Improperly Determining a Winner

Let’s talk about getting disqualified. Players obviously don’t want to be disqualified, and I (hopefully just as obviously) don’t really want to disqualify players. In fact, I want to help you avoid it, so listen up. Or… read up? You know what I mean.

Most players know that flipping a coin or rolling a die to determine who wins your match is a big “no-no.” But what you may not realize is that it’s not limited to that. Any method outside the game of determining the outcome isn’t allowed. This rule hasn’t changed, but a clarification was added that you should know about. The following example was added to the “Improperly determining a winner” section of the MIPG:

“Two players reveal cards from the top of their libraries to see ‘who would win’ after extra turns.”

What this means:

When you run out of time for your match, you and your opponent get to take another five turns to determine the outcome. If there’s no winner after those turns, the game is over. Flipping over extra cards to “decide who wins” is a lot like flipping a coin. It’s random, and not actually part of the game that’s already over. Please don’t do it.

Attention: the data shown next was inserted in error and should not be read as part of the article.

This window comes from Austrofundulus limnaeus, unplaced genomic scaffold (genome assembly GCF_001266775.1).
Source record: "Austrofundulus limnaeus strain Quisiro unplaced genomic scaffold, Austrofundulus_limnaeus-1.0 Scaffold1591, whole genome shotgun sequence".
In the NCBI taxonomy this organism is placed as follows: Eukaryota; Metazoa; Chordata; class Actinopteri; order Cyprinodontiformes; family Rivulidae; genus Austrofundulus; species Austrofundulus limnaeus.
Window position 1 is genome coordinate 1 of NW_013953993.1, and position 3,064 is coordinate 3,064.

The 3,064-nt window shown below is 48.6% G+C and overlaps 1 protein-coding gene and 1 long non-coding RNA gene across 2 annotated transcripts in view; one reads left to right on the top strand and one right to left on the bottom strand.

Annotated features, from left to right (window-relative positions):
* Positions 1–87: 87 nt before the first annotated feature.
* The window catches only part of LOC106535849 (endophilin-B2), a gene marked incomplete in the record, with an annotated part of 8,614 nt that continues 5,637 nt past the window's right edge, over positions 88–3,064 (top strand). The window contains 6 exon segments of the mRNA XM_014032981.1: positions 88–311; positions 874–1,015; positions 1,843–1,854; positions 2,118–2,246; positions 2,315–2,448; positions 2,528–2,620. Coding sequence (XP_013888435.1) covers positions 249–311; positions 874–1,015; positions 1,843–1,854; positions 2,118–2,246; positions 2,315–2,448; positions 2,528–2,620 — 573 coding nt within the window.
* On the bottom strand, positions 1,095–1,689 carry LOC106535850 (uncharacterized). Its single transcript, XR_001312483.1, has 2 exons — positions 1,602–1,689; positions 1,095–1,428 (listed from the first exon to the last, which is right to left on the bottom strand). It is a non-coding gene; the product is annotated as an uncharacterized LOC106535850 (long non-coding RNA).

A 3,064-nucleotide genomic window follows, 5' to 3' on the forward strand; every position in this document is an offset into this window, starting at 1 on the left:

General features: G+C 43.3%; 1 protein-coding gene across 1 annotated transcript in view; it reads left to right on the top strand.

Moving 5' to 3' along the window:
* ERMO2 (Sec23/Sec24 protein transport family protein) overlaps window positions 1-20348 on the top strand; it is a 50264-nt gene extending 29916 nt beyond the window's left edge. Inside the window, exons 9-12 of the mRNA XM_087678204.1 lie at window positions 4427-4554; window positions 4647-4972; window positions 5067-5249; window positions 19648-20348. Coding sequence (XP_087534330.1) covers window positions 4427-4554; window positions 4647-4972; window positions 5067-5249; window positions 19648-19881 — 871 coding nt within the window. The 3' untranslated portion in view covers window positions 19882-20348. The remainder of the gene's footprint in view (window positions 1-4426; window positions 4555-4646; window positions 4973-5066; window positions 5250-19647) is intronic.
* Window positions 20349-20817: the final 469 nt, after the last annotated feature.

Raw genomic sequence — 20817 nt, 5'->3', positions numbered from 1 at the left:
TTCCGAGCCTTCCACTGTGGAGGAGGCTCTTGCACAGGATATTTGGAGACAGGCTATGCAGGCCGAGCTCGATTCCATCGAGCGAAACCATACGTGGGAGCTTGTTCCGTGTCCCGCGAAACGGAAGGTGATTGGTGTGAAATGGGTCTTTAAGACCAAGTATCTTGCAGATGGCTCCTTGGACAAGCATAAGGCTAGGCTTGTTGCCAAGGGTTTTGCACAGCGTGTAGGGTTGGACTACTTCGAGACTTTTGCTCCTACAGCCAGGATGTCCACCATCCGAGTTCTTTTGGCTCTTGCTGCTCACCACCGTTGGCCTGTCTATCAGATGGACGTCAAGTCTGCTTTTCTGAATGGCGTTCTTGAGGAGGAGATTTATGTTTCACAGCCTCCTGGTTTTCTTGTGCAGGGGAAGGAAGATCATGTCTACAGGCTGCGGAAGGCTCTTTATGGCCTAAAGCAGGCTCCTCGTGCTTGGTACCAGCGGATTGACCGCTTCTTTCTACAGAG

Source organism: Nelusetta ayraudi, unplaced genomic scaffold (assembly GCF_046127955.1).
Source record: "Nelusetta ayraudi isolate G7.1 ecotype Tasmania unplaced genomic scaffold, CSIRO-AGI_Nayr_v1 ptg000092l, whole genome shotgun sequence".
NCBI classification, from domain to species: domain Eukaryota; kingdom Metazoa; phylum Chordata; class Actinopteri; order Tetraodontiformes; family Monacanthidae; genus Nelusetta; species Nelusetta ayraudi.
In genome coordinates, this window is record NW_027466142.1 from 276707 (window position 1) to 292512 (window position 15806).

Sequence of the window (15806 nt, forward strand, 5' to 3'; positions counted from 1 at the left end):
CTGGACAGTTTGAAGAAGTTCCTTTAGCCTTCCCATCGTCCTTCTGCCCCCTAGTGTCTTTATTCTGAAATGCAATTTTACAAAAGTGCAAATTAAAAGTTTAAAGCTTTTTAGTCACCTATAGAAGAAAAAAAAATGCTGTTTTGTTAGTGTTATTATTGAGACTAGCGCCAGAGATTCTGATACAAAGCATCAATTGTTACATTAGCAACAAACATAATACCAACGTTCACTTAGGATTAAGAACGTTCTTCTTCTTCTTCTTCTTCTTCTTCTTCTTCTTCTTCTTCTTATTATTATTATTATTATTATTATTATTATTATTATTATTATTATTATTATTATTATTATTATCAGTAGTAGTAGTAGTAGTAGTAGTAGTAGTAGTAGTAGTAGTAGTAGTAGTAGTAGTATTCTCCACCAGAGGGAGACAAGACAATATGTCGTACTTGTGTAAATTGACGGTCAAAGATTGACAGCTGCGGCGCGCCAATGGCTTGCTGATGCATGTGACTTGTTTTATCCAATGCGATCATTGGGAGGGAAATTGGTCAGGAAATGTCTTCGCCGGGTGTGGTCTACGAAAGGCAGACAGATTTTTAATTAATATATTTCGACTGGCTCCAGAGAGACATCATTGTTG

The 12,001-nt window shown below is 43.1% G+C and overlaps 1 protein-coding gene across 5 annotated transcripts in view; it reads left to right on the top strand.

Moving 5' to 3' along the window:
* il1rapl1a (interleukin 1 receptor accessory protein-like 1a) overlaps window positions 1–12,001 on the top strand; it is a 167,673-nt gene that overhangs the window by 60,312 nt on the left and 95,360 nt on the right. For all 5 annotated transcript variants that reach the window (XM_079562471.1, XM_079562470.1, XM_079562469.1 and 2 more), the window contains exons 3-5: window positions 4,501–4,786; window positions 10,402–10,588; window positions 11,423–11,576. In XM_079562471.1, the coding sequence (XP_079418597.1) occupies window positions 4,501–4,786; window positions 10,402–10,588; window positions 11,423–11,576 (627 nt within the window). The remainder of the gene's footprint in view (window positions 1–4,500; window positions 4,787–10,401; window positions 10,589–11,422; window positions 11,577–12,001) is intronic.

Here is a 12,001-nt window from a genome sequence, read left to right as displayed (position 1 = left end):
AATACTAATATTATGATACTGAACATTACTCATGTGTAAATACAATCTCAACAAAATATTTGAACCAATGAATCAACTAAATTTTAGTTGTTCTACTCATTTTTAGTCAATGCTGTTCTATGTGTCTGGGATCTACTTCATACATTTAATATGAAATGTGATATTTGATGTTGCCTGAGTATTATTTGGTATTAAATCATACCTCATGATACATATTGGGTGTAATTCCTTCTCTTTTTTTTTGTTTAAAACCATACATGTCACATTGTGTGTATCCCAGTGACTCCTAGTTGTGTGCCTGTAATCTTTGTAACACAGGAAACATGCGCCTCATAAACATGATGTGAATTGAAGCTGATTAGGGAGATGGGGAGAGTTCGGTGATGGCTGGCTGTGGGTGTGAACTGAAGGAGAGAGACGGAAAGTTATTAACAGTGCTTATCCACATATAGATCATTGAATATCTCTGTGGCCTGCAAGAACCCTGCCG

What this doesn’t mean:

You can still ask your opponent to concede. This happens all the time. Saying “you’re at 1 life and I’m at 5 million life, I would have won” is a statement about information you had access to during the game. So is, “I had a Lightning Bolt in hand.” These are fine. Once you start using outside information instead, whether it’s randomly rolling dice or randomly flipping the top 5 cards from your library, it’s no longer considered information from your game.

Electronics Devices Policy

This is the big one. As I mentioned before, Toby Elliott wrote about this already in his blog. If you haven’t read it, please check it out. He discusses the reasons behind it and what is and isn’t allowed. I’ll recap here.

The following paragraph was added to the electronic devices policy in the MTR: